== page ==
Substances that emit light in the near infrared (NIR) range are needed for a wide variety of applications, from fibre-optic telecommunications to imaging techniques for biomedicine. A Swiss research team has now for the first time developed a chromium complex that emits light in the coveted longer-wavelength NIR-II range. In the journal Angewandte Chemie, the team presents the underlying concept: A drastic change in the electronic structure at the chromium using specially adapted ligands encompassing the chromium.
Many of the NIR light-emitting materials are based on expensive or rare metal complexes. Less expensive alternatives emitting in the NIR-I region between 700 and 950 nm have now been developed, while NIR-II emitting complexes of base metals remain extremely rare. Luminescence in the NIR-II region (1000 to 1700 nm) is particularly advantageous for in vivo imaging because this light penetrates very deeply into tissue.
The luminescence of complexes is based on an excitation of electrons, e.g. by absorption of light. When the excited electron falls back to the ground state, part of the energy is emitted as radiation. Its wavelength depends on the energetic differences between the electronic states. In complexes, these are determined to a large extent by the type and arrangement of the ligands bound to the metal.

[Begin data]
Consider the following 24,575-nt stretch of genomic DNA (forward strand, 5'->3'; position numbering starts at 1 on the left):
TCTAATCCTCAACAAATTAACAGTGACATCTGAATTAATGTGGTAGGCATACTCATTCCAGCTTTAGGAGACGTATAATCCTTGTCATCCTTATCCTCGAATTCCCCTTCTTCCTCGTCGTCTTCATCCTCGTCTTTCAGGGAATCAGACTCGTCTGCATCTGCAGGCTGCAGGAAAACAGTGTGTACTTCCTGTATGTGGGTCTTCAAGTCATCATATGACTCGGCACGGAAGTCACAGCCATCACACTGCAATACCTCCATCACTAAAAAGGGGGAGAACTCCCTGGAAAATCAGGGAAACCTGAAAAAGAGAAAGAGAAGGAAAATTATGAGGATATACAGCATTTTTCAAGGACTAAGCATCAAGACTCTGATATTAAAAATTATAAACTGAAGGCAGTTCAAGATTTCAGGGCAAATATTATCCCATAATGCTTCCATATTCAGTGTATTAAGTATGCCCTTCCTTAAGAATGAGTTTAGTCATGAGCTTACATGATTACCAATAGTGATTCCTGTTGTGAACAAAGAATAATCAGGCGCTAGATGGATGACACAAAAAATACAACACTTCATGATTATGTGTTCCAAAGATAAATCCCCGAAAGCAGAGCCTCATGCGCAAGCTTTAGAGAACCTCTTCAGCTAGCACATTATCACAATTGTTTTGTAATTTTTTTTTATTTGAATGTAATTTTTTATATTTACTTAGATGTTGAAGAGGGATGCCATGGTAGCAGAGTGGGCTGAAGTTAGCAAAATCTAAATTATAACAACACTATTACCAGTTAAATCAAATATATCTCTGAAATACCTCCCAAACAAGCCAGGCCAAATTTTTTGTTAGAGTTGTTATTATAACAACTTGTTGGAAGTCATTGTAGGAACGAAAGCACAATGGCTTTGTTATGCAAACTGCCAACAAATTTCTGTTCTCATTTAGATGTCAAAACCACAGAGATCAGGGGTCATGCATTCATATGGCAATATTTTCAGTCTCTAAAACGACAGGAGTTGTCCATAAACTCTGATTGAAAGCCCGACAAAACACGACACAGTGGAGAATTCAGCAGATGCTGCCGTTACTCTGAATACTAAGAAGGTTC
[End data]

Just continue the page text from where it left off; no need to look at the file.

While in typical chemical (covalent) bonds both partners contribute one electron each to an electron pair bond, in many complexes the bonding electrons both originate from the ligand. However, the transitions are smooth: metal-ligand bonds can be partially covalent in character (nephelauxetic effect). As a consequence, the energy of certain excited states is reduced and the emitted radiation is longer wavelength. This is observed, for example, for polypyridine ligands, which shift the intrinsically ruby-red emission of trivalent chromium (CrIII) in complexes up to the NIR-I.
To further increase the covalency of the metal-ligand bond and thus the wavelength, Narayan Sinha in the team led by Claude Piguet and Oliver S. Wenger of the Universities of Basel and Geneva switched from classical polypyridine ligands to a new tailored charged tridentate chelate ligand. Chelate derives from the Greek word for crab scissors; tridentate means that the ligand has three binding sites with which it "pincers" the central metal atom.
In the resulting complex, the CrIII ion is embraced on all sides by two of the new tridentate chelating ligands in an octahedral shape. The result is a drastically altered, unusual electronic structure with a high electron density at CrIII. Charge transfers occur from the ligands to the metal in the axial direction, but from the metal to the ligands in the equatorial plane of the octahedron. Presumably, these combined "pushing" and "pulling" interactions have a strong influence on the spectroscopically relevant electrons of CrIII - the key to the NIR-II emission of the new complex.